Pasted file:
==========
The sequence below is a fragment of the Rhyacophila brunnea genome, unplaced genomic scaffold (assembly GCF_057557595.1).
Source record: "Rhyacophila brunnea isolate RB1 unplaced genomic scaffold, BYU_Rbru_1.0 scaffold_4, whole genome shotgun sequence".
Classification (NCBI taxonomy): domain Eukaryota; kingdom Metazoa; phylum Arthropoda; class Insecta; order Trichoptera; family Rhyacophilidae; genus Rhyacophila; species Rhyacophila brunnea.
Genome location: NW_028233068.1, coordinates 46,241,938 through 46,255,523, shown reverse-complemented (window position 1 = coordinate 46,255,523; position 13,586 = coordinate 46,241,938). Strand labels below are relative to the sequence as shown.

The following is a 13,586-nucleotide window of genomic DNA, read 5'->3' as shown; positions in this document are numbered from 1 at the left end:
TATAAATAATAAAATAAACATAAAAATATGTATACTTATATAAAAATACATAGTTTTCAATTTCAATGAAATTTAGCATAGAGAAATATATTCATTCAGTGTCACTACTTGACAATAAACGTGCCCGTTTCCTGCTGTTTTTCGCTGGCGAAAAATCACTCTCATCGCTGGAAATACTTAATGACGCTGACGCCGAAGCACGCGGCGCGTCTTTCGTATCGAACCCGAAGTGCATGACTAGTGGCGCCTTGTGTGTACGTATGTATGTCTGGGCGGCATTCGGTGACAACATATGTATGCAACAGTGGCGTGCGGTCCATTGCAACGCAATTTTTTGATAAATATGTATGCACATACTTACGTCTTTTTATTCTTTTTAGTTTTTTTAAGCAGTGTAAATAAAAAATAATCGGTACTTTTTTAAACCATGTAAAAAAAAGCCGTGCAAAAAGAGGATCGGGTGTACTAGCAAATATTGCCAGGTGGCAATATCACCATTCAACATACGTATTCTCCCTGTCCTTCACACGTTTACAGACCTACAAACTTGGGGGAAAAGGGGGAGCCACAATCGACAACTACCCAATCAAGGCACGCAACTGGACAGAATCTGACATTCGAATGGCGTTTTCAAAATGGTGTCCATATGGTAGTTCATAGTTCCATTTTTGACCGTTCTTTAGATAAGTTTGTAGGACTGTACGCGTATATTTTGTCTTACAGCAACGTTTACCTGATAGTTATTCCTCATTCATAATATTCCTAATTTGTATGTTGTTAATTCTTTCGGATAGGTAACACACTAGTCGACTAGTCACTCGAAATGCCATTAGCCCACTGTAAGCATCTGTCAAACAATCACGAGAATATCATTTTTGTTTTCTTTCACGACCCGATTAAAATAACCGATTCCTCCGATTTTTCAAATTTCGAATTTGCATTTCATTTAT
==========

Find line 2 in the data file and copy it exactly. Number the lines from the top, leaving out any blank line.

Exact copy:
Source record: "Rhyacophila brunnea isolate RB1 unplaced genomic scaffold, BYU_Rbru_1.0 scaffold_4, whole genome shotgun sequence".